INDUSTRIAL APPLICABILITY

The following formulations are provided to illustrate examples of the compositions of the present invention and are not intended to restrict the scope thereof. All parts are parts by weight, unless otherwise expressly specified.

              TABLE II______________________________________Resin Compositions                       PreferredIngredients    Range (wt. %)                       Range (wt. %)______________________________________Unsaturated polyester          20-45        28-35Thermoplastic additive           5-30         7-20(low-profile)Monomer        25-65        35-50Compatible component          0.5-15       1-8          100          100______________________________________

Various formulations using the sheet molding composition formulation shown in Table III below were made.

              TABLE III______________________________________Typical Sheet Molding Composition FormulationIngredients      Amount______________________________________Resin            100Catalyst         1.4Release agent    4.2Filler           215Thickener        3.7Pigment          0.2Carrier          1.9Secondary monomer            3.7______________________________________

In addition, the remaining ingredients were the same for each formulation: the unsaturated polyester comprises maleic anhydride and propylene glycol; the low-profile additive comprises a saturated polyester made from ethylene glycol and propylene glycol and adipic acid; the monomer comprises styrene; the compatible components are listed in Table I; the catalyst comprises tertiary butyl perbenzoate; the release agent comprises calcium stearate and zinc stearate; the filler comprises calcium carbonate; the thickener comprises magnesium hydroxide; the carrier comprising polymethylmethacrylate; the pigment comprises a carbon black pigment suspension; and the secondary monomer comprises vinyl toluene.

Compression molded panels were made with each formulation with 27 percent, by weight, of 2.54 cm chopped glass fibers. When measured on a surface smoothness index instrument (LORIA® registered trademark of the Ashland Chemical Co.) the panels gave the LORIA® number as listed in Table I below as compared to the same formulation but without any compatible component, which gave a number of 80-90. On the LORIA® instrument, the lower the number, the smoother the surface. The compatible components listed in Table I below contain the aromatic substituent as described in this invention. It is within the contemplated scope of the present invention that the compatible components especially useful in the four component resinous system have a surface smoothness value within the ranges set forth in Table I below. In preferred embodiments, it is contemplated that the surface smoothness values of the four component resinous systems containing compatible components, be about 50 or less, as measured using a LORIA® surface smoothness index instrument.

              TABLE 1______________________________________COMPATIBLE     COMMON ORCOMPONENT      TRADENAME        LORIA______________________________________Polypropoxylated (6)          POP (6) Phenol   50phenolEthoxylated Aromatic          Mazon JMR-1      66Alcohol PhosphatePhosphated Alkylphenol          Rexophos 25/97   76EthoxylateAromatic Alcohol          Maphos JM-71     80(ethoxylated) PhosphateSodium Alkylnaphthalene          Rexowet MS       63SulfonateSodium Alkyl Naphthalene          Sellogen WL      73Sulfonic AcidAromatic Sulfonated-          Agrimul A-300    49Oxide Condensate BlendAlkyl Naphthalene          Consonyl Fix 917 68Sulfonate Condensedwith SulfoneConcentrated Lanolin          Amerchol L-500   59Derived Sterol ExtractAlkyl Aryl Sulfonate          Atlas G-711      65Polyethoxylated (6)          POE 6 Bisphenol A                           58Bisphenol APolypropoxylated (6)          POP 6 Nonylphenol                           55NonylphenolAlkyl Aryl Sulfonate,          Atlas G-711        65.6Amine SaltNonylphenoxy Polyethoxy          Triton N-57        52.9EthanolOctylphenoxy Polyethoxy          Triton X-15        53.8EthanolAlkylated Aromatic          Piccovar L-30    71Hydrocarbon ResinUnmodified Decarboxy-          N-Rosin Oil      56lated Abietic AcidModified Decarboxylated          London Oil       57Abietic AcidPolyethoxylated          Gedepal CO 210   59NonylphenolPolyethoxylated          Alaksurf NP-15   47NonylphenolEthoxylated Octylphenol          Triton X-102     53Ethoxylated octyl Phenol          Triton X-45      59Dibenzylether  Dibenzylether      55.5Butylcyclohexylphthalate          Butylcyclohexylphthalate                             58.8Dioctylphthalate          Dioctylphthalate   54.7Dibutylphthalate          Dibutylphthalate 52Triphenylphosphite          Triphenylphosphite                             64.9N-Butyl and N-Ethyl          Ketjenflex 8     57(Para-Toluene-Sulfonamide)Butylbenzyl Phthalate          Santicizer 160   60Isodecyl Diphenyl          Santicizer 143   60Phosphateand Triphenyl PhosphateTriphenyl Phosphate          Santicizer 154   60Hydrogenated Terphenyls          Santicizer HB-40 552-Ethylhexyl Diphenyl          Santicizer 141   56PhosphateIsodecyl Diphenyl          Santicizer 148   58PhosphateLinear Dodecylbenzene          Maranil Powder A 69Sulfonate______________________________________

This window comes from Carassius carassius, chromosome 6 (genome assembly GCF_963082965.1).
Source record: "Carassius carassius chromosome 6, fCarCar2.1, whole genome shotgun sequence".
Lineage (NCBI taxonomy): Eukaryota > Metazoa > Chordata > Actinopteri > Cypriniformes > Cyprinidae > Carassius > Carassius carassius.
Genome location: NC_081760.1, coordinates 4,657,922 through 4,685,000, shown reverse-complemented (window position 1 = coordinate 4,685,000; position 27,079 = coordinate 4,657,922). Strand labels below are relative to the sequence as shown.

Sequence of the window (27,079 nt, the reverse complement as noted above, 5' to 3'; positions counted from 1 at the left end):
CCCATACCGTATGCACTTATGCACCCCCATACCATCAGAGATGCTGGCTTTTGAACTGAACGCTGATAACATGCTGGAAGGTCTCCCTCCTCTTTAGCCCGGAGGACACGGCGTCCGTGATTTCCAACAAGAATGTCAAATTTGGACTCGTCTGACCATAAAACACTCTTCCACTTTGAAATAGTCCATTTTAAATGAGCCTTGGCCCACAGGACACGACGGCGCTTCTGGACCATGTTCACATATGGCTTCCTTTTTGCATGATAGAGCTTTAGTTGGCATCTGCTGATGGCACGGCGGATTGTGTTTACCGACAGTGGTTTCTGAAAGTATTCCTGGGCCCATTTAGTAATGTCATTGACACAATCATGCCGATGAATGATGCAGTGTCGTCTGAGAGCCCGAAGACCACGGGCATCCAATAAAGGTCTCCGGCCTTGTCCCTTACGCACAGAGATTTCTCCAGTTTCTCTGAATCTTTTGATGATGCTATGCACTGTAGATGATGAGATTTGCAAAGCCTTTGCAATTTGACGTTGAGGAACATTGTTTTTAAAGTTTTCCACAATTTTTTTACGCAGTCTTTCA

In addition, the sheet molding compositions of the above formulations have shown unexpected improvements in surface aesthetics and mold fillout. These improvements are especially significant for use in sheet molding compound (SMC). Moreover, increasingly thinner automobile parts are able to be molded with smoother surfaces than by any known systems.